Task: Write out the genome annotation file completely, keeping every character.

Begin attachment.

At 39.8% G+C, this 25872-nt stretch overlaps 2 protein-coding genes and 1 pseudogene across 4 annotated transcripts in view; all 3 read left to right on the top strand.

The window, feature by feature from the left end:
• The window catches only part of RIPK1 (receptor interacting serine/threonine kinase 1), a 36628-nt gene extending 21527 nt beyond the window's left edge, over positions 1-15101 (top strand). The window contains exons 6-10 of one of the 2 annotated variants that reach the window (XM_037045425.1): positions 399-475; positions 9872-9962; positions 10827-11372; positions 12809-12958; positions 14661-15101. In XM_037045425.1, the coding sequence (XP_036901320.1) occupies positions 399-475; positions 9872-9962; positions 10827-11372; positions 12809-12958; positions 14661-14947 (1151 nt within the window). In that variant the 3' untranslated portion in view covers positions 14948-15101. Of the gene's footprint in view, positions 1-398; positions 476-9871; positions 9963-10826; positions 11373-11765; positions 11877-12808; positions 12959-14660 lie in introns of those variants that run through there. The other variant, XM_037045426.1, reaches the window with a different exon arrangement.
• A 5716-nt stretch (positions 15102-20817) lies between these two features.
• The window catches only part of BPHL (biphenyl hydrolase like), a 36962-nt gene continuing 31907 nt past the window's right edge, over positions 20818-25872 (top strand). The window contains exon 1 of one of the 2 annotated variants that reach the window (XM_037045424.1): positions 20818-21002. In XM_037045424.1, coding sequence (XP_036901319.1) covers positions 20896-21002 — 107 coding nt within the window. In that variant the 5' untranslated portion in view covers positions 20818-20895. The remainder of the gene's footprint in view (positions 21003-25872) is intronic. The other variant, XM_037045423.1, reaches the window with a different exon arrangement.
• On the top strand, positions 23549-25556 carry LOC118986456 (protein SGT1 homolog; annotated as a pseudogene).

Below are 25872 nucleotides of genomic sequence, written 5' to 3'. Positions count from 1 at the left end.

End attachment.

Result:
At 39.8% G+C, this 25872-nt stretch overlaps 2 protein-coding genes and 1 pseudogene across 4 annotated transcripts in view; all 3 read left to right on the top strand.

The window, feature by feature from the left end:
• The window catches only part of RIPK1 (receptor interacting serine/threonine kinase 1), a 36628-nt gene extending 21527 nt beyond the window's left edge, over positions 1-15101 (top strand). The window contains exons 6-10 of one of the 2 annotated variants that reach the window (XM_037045425.1): positions 399-475; positions 9872-9962; positions 10827-11372; positions 12809-12958; positions 14661-15101. In XM_037045425.1, the coding sequence (XP_036901320.1) occupies positions 399-475; positions 9872-9962; positions 10827-11372; positions 12809-12958; positions 14661-14947 (1151 nt within the window). In that variant the 3' untranslated portion in view covers positions 14948-15101. Of the gene's footprint in view, positions 1-398; positions 476-9871; positions 9963-10826; positions 11373-11765; positions 11877-12808; positions 12959-14660 lie in introns of those variants that run through there. The other variant, XM_037045426.1, reaches the window with a different exon arrangement.
• A 5716-nt stretch (positions 15102-20817) lies between these two features.
• The window catches only part of BPHL (biphenyl hydrolase like), a 36962-nt gene continuing 31907 nt past the window's right edge, over positions 20818-25872 (top strand). The window contains exon 1 of one of the 2 annotated variants that reach the window (XM_037045424.1): positions 20818-21002. In XM_037045424.1, coding sequence (XP_036901319.1) covers positions 20896-21002 — 107 coding nt within the window. In that variant the 5' untranslated portion in view covers positions 20818-20895. The remainder of the gene's footprint in view (positions 21003-25872) is intronic. The other variant, XM_037045423.1, reaches the window with a different exon arrangement.
• On the top strand, positions 23549-25556 carry LOC118986456 (protein SGT1 homolog; annotated as a pseudogene).

Below are 25872 nucleotides of genomic sequence, written 5' to 3'. Positions count from 1 at the left end.